STATE of Minnesota, Respondent, v. Dusty Carl KLUG, Appellant.
We affirm appellant's two misdemeanor convictions based on guilty pleas he entered on the day of trial because (1) the district court did not abuse its discretion by declining to accept a plea agreement on the day of trial, (2) the record demonstrates a sufficient factual basis to support appellant's pleas, and (3) appellant did not properly move to withdraw the pleas.
Blue Earth County authorities charged appellant Dusty Karl Klug with misdemeanor domestic assault and misdemeanor violation of a harassment restraining order in October 2011. Over the course of the following year Klug periodically communicated with the prosecutor in an effort to reach a plea agreement. Those negotiations failed and the case was scheduled for trial.1
On the morning of trial, with the jury pool waiting for jury selection to begin, the prosecutor offered a plea agreement dismissing one charge in exchange for a guilty plea to the other one. Klug accepted the offer. The district court declined to accept the plea agreement and informed Klug that his options were to plead guilty to both charges or proceed to trial. After consulting with his attorney, Klug entered a guilty plea on the charge of violating a harassment restraining order and an Alford plea on the domestic assault charge. Because Klug's attorney had not had an opportunity to prepare a written plea petition, the district court asked the attorney to prepare and file a plea petition immediately following the hearing. Under questioning by the district court, Klug maintained his innocence but acknowledged that there was sufficient evidence for a jury to convict him of both charges.
The district court adjudicated Klug guilty of both charges and sentenced him. After sentencing, the district court told the parties that the members of the jury pool would be brought into the courtroom and informed that their service would not be needed. When the district court expressed frustration about the effect of eleventh-hour negotiations on citizens who have cleared their calendars only to find that their service is not needed, defense counsel commented that Klug could “go forward.” The district court responded that it was too late to change course because it had accepted the plea and sentenced Klug. Immediately after the hearing and with the assistance of his attorney, Klug completed and filed a plea petition. In the petition, Klug stated that the factual basis for his guilty plea to the restraining order violation was that at a bar in Mankato he came within five feet of the woman who had obtained the restraining order and had failed to leave the premises.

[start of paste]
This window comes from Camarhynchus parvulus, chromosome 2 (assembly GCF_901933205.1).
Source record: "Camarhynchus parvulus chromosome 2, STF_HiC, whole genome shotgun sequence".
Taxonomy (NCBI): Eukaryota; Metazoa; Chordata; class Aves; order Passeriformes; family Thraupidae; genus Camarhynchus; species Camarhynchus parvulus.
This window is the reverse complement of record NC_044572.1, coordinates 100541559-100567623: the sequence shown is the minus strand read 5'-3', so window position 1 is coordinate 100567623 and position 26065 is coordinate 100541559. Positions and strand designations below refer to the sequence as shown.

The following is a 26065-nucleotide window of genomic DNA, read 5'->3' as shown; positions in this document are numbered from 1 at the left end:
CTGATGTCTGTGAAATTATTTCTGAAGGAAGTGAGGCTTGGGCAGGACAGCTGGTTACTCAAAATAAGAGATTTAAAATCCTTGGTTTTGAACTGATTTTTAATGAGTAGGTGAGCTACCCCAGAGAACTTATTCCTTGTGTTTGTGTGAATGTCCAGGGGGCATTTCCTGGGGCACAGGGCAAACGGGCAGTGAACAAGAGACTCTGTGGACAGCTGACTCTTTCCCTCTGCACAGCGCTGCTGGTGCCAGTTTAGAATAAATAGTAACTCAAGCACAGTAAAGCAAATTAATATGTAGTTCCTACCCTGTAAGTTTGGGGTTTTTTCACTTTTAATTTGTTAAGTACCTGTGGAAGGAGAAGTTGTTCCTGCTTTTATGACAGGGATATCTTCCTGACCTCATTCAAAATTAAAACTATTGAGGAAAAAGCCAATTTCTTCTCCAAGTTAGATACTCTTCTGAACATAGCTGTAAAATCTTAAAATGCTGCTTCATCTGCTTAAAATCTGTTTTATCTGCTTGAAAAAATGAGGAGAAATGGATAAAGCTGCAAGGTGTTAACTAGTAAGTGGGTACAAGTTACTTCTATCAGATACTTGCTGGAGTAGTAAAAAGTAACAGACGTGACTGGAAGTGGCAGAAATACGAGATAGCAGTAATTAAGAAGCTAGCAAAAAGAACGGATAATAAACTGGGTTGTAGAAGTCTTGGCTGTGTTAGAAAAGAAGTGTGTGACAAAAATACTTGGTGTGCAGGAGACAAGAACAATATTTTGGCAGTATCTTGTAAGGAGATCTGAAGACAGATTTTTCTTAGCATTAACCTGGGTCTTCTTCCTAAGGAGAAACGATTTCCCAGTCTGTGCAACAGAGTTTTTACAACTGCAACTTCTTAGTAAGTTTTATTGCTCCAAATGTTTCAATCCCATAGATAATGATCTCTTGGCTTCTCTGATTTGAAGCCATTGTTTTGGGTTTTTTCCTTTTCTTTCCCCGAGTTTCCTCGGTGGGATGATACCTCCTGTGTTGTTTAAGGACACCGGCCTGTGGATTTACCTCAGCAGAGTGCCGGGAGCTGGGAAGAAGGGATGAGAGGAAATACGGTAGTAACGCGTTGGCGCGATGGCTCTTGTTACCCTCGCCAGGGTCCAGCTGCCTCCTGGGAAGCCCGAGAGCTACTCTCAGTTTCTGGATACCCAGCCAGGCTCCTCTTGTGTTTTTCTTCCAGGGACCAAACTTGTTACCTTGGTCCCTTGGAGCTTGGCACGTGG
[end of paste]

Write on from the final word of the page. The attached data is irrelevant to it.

I. Did the district court abuse its discretion by declining to accept the plea agreement on the morning of the trial?
II. Should appellant be permitted to withdraw his guilty pleas on the ground that they were invalid when entered?
III. Did the district court abuse its discretion by denying postsentence withdrawal of the pleas?
Klug argues that the district court abused its discretion by declining to accept the plea agreement the parties reached on the morning of the trial. Klug asserts that he was unaware that the district court would not accept any plea agreement the day trial was to commence. He alleges that “the [district] court created a manifest injustice by not taking into consideration that he was not aware of the fact that he could have come to court the previous day to discuss negotiations․” He contends that had the parties offered the same plea agreement on the day before the trial, the district court would have accepted it. Klug also asserts a right to continue plea negotiations up to and including the day of trial, and concludes that the district court violated that right. We reject all of these arguments.